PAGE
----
The 75 Series’ engine bay had an unusual tapered shape, which caused some dramas for operators in hotter parts of the country. Airflow through the radiator wasn’t as good as it might be, which wasn’t a problem most of the time, but could be if owners extracted more grunt from the diesel engine by turbocharging it.
Used 78/79 Series
The LandCruiser 78 Series wasn’t planned as a revolutionary development, but an evolutionary one. Payload capacity, off-road and rough-road ability, and powertrain and driveline simplicity were preserved.
Revised seats and the coil-sprung front end improved ride quality out of sight. Even empty, the Troop Carrier had balanced handling, albeit with a stiffer feel from the back end than the front. With a half-load in the back the ride was reasonable, even over corrugations.
The upgraded engine didn’t smoke. It would cough up a blue puff on a cold morning, but the rest of the time it ran with almost a clear exhaust. That augured well for slightly extended oil service intervals, because the 78 Series didn’t dump as much soot into its engine oil as the 75 did.
On-road ability was enhanced by the additional engine urge and cog-swapping in the revised gearbox was much sweeter.
Toyota claimed a five percent fuel consumption bonus for the 78 Series over the 75, but we were unable to measure the difference when testing the 78.
We tested the naturally-aspirated 78 Series against a factory-turbocharged, 4.2-litre Nissan Patrol GU and found that the Toyota wasn’t far behind the Nissan, despite a significant on-paper advantage to the Patrol.
Off-road the 78 Series was a better performer than the 75 Series, thanks to greatly improved engine response, lower-speed gearing and better wheel travel front and rear. Ride harshness was noticeably less on rough surfaces. Even the non-turbo 75 and 78/79 models were capable on-road solo vehicles, and there are many 1HZ 78/79s in the used market that have been successfully turbocharged.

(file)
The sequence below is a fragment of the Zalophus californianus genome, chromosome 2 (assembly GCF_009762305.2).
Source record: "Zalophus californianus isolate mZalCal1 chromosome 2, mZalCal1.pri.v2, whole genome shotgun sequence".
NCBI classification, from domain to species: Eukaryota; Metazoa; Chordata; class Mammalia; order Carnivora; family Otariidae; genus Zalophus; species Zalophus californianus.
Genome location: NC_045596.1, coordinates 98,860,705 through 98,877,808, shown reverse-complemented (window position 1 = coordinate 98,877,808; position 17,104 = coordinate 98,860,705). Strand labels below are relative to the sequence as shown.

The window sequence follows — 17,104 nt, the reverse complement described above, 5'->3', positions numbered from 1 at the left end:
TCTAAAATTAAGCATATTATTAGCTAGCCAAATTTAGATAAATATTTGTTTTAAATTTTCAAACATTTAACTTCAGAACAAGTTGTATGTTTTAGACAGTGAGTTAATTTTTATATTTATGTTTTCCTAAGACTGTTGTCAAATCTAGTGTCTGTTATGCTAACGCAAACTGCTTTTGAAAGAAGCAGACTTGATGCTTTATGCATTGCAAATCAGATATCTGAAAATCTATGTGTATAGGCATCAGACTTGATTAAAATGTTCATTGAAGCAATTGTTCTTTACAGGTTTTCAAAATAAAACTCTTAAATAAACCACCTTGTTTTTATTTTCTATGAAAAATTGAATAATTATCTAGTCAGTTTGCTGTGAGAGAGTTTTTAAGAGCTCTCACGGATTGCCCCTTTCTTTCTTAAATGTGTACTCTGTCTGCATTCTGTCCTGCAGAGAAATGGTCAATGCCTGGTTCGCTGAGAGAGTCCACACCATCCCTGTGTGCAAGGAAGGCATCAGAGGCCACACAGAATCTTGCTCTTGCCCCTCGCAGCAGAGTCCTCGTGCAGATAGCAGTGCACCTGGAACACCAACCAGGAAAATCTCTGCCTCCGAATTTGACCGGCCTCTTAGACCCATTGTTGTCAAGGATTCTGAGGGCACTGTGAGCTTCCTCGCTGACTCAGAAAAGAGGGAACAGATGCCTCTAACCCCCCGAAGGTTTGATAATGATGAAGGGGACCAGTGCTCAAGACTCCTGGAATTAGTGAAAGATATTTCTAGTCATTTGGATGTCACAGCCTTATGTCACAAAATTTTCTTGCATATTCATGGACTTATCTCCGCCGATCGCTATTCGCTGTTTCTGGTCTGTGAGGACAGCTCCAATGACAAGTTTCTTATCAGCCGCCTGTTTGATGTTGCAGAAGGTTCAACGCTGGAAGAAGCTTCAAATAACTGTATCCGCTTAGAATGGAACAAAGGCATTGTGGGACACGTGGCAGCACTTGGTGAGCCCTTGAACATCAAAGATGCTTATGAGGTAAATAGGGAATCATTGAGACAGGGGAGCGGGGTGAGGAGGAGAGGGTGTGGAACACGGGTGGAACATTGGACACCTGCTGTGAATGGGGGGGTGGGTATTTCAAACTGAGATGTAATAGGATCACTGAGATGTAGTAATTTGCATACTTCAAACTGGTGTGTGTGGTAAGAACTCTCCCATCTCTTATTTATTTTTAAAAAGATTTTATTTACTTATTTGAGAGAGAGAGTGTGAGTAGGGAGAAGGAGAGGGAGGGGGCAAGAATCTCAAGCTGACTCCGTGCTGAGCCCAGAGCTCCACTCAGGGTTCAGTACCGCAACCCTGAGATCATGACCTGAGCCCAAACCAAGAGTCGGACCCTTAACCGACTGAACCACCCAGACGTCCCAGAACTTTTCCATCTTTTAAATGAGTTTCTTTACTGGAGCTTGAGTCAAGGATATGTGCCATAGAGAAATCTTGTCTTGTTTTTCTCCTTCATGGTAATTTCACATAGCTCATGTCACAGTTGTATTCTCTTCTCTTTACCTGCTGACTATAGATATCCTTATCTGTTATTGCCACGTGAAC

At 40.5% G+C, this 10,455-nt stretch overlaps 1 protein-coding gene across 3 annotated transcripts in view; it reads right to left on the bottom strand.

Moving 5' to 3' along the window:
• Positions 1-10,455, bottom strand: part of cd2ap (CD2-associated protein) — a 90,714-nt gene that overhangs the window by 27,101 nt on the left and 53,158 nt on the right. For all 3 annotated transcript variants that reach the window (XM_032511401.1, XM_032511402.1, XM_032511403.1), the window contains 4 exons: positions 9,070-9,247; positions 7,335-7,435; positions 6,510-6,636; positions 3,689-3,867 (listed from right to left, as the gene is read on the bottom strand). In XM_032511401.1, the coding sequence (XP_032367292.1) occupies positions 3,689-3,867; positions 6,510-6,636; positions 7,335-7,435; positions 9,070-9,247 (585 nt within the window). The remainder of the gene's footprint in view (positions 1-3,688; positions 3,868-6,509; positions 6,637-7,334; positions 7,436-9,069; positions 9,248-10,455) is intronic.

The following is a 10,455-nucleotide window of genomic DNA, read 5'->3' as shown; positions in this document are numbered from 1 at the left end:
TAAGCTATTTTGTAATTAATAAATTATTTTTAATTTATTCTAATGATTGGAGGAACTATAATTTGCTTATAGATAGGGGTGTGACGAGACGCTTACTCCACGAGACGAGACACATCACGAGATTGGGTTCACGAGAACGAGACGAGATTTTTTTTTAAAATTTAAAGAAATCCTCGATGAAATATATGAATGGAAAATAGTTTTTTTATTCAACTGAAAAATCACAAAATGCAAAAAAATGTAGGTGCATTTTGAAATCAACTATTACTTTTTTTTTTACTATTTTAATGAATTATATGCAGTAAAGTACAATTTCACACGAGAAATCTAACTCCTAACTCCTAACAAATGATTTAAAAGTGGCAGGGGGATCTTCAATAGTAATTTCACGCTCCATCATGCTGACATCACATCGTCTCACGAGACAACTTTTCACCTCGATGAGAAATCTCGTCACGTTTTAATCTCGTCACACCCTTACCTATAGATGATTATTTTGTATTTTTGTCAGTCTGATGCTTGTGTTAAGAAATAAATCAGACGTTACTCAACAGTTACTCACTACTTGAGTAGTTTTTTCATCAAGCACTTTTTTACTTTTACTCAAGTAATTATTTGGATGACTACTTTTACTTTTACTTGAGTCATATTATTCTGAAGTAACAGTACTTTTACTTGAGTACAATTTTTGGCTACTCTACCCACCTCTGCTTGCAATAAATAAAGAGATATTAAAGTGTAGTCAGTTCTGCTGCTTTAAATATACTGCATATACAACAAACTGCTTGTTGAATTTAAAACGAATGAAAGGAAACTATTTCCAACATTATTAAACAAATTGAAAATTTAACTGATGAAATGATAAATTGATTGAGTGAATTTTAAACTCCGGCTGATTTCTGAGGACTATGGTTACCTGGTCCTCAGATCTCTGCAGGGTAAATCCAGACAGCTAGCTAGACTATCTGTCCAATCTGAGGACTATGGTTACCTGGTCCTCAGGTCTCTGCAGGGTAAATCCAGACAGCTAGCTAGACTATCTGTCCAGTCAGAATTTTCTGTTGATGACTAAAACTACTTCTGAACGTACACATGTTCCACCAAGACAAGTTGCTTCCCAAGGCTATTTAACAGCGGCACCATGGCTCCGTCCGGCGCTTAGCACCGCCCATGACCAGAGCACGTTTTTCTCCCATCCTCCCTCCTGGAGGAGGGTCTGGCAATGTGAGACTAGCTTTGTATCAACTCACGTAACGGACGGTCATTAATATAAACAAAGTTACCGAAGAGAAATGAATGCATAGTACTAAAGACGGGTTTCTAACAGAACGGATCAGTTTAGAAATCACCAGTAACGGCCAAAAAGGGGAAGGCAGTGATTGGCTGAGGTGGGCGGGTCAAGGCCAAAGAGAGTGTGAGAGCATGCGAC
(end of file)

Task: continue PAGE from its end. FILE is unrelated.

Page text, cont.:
The factory-turbo 78 Series had impressive performance and top-gear flexibility that the naturally-aspirated engine couldn’t match. Highway hills that sent the naturally-aspirated model into fourth gear wouldn’t force the turbo version out of fifth.
Because of the new engine’s greater torque the 4.1 final drive ratio on all but the 11-seat Troop Carrier turbo-diesel model let the 78/79 lope along in fifth at 110 km/h with 2600 rpm showing on the tacho.
We found that low-speed, off-road crawling performance wasn’t affected by the final drive ratio change, because the new engine had ample torque, even when the turbo wasn’t spinning at optimum boost revs. Toyota tuned the engine’s torque curve to be almost flat from 1400 rpm to 2600 rpm, so off-road behaviour was very stable, with no sudden torque surges.
Used current-model, V8-diesel-powered models have a huge performance advantage over their six-cylinder predecessors, but could really do with a six-speed box to drop engine revs at cruising speeds.
Mechanically, 70 Series lasted well, although the part time 4WD driveline was easily abused. Many working 70s spent much of their time in 4WD, even on hard surfaces, so transfer case and differential problems were common. Transfer case bearings and front tail shaft splines are prone to wear.
Swivel hubs, bearings and seals need regular attention, as do the gearbox lever bushes.
Rear disc callipers are prone to failure and the V8 seems to be a bit much for the old transmission, sometimes causing premature wear.
Later model front diff housings bend, like coil-sprung Patrol axles used to do.
After-market turbocharged 1HZ engines seem to last well, provided oil drains have been done every 5000km.
Toyota 70 Series rear leaves sag quickly when loaded, so an after-market suspension is essential. The factory-fitted diff locks give excellent traction, but a pair of after-market, driver-controlled diff locks can be fitted to those vehicles that don’t have factory locks. The Toyota factory locks cannot be retro-fitted, because the diff lock axle housings are different.